Does the Stock Market scare you? Most of the population don’t know how to invest let alone the many different complexities of the financial world. Going from knowing nothing to owning a portfolio seems like a massive leap but isn’t as complex when we look at the process of investing. The biggest problem I've noticed is people think that the stock market can be answered with a simple yes or no. That a stock should be either bought or sold based on its own merits. While this isn't technically wrong it is not the best way to approach investing. There are around 2,400 stocks on the NYSE, and no one has the capacity or knowledge to analyze each individual company. When you look at the total stocks, ETFs, funds, and other investment vehicles in the world you now have tens of thousands of assets to analyze. To combat this, we must start thinking in terms of either/or instead of yes/no. Start wide and narrow your search. Exchanges are extremely organized with stocks segmented into sector, industry, and even sub-industry. Use this to your advantage and pick an industry you want to invest in. Filter even further by size, market cap, or just companies you like. At this point you should have narrowed down to 10 or so companies that are all very similar and can now compare them. I'll have a much more in-depth post regarding security analysis but for now look through their financial statements and compare their revenues, net income, etc. Comparative analysis is much more intuitive than looking at a standalone stock, the numbers need context to be useful. I will get much more out of analyzing T-Mobile and Verizon together than either of them alone. top-down approach is the best method to not only pick better stocks but also become confident in your decision. The first steps to building a high return and diversified portfolio is security selection and using this method is the roadmap that all experienced investors use. Do yourself a favor and organize your selection process. We can be overloaded with so many different numbers and percentages that most people quit before giving themselves a chance. Everyone should invest and the learning curve isn’t as bad as you might think. Just as I stated in my article you shouldn’t look at the entire market but segment your thoughts into smaller portions and take it 1 investment at a time.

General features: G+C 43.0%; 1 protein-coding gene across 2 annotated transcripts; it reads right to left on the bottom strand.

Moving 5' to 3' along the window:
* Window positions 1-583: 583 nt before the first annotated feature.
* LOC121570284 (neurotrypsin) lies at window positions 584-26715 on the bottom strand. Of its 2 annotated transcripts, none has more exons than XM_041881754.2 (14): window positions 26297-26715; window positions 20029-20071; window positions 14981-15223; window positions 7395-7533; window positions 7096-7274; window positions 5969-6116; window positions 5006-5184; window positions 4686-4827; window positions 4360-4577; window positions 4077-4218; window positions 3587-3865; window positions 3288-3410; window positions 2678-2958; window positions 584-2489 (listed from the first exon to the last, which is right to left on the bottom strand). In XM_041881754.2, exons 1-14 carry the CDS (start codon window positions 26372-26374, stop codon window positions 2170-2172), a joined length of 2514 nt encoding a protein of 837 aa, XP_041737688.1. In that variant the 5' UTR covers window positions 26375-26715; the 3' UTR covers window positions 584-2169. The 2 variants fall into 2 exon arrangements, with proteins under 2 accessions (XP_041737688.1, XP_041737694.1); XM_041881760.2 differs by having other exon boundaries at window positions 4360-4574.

This article is accurate and true to the best of the author’s knowledge. Content is for informational or entertainment purposes only and does not substitute for personal counsel or professional advice in business, financial, legal, or technical matters.